Won’t You Be My Neighbor

I’m surprised I enjoyed this documentary, because I was never a fan of Mr. Rogers. I was a kid when his show started airing, and even at the age of 4, I disliked it. I loved Sesame Street and Electric Company, but never liked Rogers’ voice, puppets, or production values (as a small child, I probably didn’t think “production values” as much as I just thought the show looked goofy).

When my daughter was 4 and 5-years-old, she didn’t care for him either. Yet she was obsessed with that purple dinosaur Barney, which imparted a lot of the same life lessons. In 1998, I took her to the theatre to see the Barney movie. It was a torturous hour and a half for me, but I loved the fact that she (and all the other kids that filled the Chula Vista movie theatre), were having a blast.

I’m not sure why I gave Barney a pass but always knocked Mr. Rogers. I think it’s the fact that…Barney was something I could see kids enjoying. It’s a friendly dinosaur costume with a nice voice. Rogers voice always…creeped me out. So, I wasn’t surprised to find out while watching this documentary, that this isn’t an act. He’s exactly the same way off camera as he was on camera, which…creeps me out still. For example, Yo-Yo Ma said in this that Mr. Rogers got three inches from his face, smiled, and “It scared the living daylights out of me.”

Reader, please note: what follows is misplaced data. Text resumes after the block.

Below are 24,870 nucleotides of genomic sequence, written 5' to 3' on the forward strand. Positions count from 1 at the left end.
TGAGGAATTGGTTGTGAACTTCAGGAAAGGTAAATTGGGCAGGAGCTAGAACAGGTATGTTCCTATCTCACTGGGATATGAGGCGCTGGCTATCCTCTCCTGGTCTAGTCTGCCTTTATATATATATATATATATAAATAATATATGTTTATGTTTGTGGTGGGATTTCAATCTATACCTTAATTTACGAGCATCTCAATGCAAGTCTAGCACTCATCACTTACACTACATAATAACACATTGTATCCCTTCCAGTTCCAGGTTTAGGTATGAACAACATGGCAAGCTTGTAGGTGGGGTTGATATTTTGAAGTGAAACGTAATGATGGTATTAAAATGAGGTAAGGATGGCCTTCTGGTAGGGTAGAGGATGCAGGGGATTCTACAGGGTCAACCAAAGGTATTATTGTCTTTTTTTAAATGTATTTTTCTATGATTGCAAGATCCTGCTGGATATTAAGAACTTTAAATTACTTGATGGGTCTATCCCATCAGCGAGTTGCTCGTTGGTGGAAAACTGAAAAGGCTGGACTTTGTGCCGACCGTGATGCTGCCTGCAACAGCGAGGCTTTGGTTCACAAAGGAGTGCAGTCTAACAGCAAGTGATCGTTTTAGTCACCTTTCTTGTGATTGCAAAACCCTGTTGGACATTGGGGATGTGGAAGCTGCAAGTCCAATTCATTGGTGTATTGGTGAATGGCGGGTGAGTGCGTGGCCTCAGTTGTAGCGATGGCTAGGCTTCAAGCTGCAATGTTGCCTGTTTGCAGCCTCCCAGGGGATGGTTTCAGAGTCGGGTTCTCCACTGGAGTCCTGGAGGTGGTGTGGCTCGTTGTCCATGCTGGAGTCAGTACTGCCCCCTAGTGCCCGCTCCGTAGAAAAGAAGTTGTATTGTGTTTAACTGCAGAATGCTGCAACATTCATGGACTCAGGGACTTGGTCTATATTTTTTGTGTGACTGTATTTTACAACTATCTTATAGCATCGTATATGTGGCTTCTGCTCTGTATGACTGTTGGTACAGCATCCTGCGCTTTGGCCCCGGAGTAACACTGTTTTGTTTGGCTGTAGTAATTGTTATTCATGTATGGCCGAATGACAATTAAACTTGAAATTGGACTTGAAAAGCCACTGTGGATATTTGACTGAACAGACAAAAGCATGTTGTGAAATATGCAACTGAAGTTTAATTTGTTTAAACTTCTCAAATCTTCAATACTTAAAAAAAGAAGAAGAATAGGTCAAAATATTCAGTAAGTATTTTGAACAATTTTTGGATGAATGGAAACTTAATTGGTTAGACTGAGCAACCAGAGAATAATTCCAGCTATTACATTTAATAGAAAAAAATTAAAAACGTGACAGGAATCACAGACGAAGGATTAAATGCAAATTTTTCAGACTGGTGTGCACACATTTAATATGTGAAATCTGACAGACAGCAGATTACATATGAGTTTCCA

And when his wife talks about their relationship, something just doesn’t seem right. When he retired, she said he seemed sad so she asked him about it. He replied, “I miss my playground.”

It was surprising to find out that in Fred Rogers’ childhood, he suffered from many illnesses (including Scarlet Fever). He was also overweight, and kids made fun of him, calling him “Fat Freddy.” This is one of the reasons he despised children being picked on or feeling sad about anything.

When discussing this with my wife she said, “It reminds me of Michael Jackson. Since he didn’t have a normal childhood, it’s like he got stunted emotionally as a kid and doesn’t communicate very well with adults.”

Yet where Michael Jackson made millions and had inappropriate relationships with children, Rogers made it his life work to help children. And boy did he. There’s nothing more wonderful than seeing kids visit him on the set with huge smiles. One of those included a boy in a wheelchair that was about to have major surgery. Another scene shows a commencement address at a college. A graduate approaches him, crying, saying she watched his show and that was her preschool.